Manipulation Tactics Used by Deep Fake Authors
Humans are the root cause of 85% of security breaches; attackers use social engineering and phishing to manipulate users into performing an action like clicking a link, opening a file attachment or entering their credentials. In the context of a deep fake, the exploit means are the same: misinform the user, exploit their emotions, lead them to a certain action. To coerce users into taking these actions, deep fake creators can use information manipulation methods such as:
- Missing Context: These types of deep fake videos are usually unaltered or unedited; however, the context in which they are presented is often misleading. For example, a black-and-white video that allegedly predicted the COVID-19 pandemic back in the 1950s went viral on social media. The video was actually made in 2020.
- Deceptive Editing: This technique involves omission; a large portion of a video is removed and the remaining media is presented as a complete narrative. This can be done by splicing disparate videos together in a bid to alter or distort the narrative.
- Malicious Transformation: This method involves doctoring or altering frames of a video and dubbing audio to deceive and manipulate the viewer. This mostly involves the use of sophisticated AI tools to create high-quality fake images and videos. A deep fake video of a convincing actor portraying himself as the real actor Tom Cruise proves the scary potential of this technology.
Best Practices to Identify and Mitigate Synthetic Content
Detecting deepfakes is difficult and the technology is maturing with time, but the situation is not all doom and gloom. U.S. military research agency DARPA has already announced its commitment to detect and filter out synthetic content using the same AI tools to identify suspicious and false media streams. Internet behemoths like Facebook, Microsoft, Google and Twitter are advancing their mission to detect and block deep fakes. As consumers and businesses, we can help too. The FBI recommends following these best practices:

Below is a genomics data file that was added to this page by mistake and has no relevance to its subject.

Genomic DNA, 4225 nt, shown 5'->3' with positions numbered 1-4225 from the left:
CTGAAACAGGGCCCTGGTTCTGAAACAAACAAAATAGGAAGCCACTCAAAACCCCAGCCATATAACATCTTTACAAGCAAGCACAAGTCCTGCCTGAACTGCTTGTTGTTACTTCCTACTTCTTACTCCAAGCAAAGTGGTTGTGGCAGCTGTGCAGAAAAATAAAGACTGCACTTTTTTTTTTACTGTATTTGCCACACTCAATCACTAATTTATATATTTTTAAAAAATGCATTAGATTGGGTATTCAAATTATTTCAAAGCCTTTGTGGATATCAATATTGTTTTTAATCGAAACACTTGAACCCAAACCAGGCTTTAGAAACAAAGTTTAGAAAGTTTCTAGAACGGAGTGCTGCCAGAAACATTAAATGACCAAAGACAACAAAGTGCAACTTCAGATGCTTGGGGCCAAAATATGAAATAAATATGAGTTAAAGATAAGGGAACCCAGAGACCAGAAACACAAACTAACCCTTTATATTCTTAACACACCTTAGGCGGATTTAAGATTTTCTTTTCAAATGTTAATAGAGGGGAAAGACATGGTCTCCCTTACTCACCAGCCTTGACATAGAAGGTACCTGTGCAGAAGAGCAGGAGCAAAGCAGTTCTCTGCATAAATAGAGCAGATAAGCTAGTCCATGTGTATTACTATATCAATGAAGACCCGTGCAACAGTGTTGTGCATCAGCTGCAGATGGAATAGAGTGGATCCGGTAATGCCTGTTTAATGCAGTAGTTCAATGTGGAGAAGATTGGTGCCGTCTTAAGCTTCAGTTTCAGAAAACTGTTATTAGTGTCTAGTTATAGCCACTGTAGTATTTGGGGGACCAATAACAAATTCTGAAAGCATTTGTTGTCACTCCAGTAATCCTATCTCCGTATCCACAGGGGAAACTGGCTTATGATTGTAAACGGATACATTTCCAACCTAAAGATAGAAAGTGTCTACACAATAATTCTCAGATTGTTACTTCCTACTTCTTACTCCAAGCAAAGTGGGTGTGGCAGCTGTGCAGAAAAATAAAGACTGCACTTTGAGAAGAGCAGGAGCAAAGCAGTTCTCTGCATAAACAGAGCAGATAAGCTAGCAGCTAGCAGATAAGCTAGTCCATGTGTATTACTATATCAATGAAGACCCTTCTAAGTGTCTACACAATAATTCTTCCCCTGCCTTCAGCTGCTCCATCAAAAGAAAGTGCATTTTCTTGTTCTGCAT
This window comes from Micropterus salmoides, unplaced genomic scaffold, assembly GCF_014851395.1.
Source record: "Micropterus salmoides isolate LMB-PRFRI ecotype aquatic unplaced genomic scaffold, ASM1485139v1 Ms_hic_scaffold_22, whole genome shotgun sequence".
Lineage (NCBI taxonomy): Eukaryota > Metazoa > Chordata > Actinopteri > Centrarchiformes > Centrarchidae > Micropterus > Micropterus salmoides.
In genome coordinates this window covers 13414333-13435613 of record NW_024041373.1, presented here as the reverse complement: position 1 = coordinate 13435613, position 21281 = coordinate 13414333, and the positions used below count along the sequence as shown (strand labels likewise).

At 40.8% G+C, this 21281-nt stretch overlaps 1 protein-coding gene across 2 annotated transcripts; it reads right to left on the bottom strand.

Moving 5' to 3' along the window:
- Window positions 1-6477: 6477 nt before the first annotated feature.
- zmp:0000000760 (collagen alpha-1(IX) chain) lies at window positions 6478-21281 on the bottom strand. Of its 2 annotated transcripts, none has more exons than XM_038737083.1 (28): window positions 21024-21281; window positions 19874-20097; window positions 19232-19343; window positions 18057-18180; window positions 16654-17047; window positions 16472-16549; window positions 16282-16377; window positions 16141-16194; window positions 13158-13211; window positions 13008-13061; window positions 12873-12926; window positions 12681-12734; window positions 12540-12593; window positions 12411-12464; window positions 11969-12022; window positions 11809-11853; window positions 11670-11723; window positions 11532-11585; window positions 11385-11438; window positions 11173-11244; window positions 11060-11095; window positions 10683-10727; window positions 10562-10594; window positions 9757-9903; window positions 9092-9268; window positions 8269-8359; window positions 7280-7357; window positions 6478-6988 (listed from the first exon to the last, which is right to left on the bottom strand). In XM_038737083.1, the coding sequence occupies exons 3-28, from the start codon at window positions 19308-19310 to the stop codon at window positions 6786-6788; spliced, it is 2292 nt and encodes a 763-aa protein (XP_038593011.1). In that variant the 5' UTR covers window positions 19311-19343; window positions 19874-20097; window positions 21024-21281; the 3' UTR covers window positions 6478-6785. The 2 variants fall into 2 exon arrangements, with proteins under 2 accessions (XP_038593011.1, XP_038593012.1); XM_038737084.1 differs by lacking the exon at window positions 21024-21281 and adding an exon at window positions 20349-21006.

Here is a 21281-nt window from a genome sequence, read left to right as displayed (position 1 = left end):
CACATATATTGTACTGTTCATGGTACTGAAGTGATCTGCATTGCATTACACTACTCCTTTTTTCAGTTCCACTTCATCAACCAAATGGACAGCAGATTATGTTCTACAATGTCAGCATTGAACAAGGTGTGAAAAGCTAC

- Practice the SIFT method while consuming online content: stop, investigate the source, find trusted coverage, trace the original content.
- Be extremely wary of malicious influence, especially on topics that are divisive or inflammatory.
- When in doubt, validate or corroborate facts through multiple, independent sources of information.
- Never assume someone to be real based on their online persona (photographs, audio, images).
- Use multifactor authentication (MFA) where possible, especially on shared business accounts.
- Foster a resilient ecosystem by training and encouraging users to flag suspicious activity or behavior. For example: your CEO suddenly calling you and authorizing you to make a large wire transfer.
University College London is calling deep fakes the most serious AI crime threat. Like phishing, deepfakes, too, will invariably permeate our everyday lives. Businesses, media and public institutions must recognize this growing, insidious menace and do their part to create awareness and work towards establishing a common framework that mandates transparency and authenticity.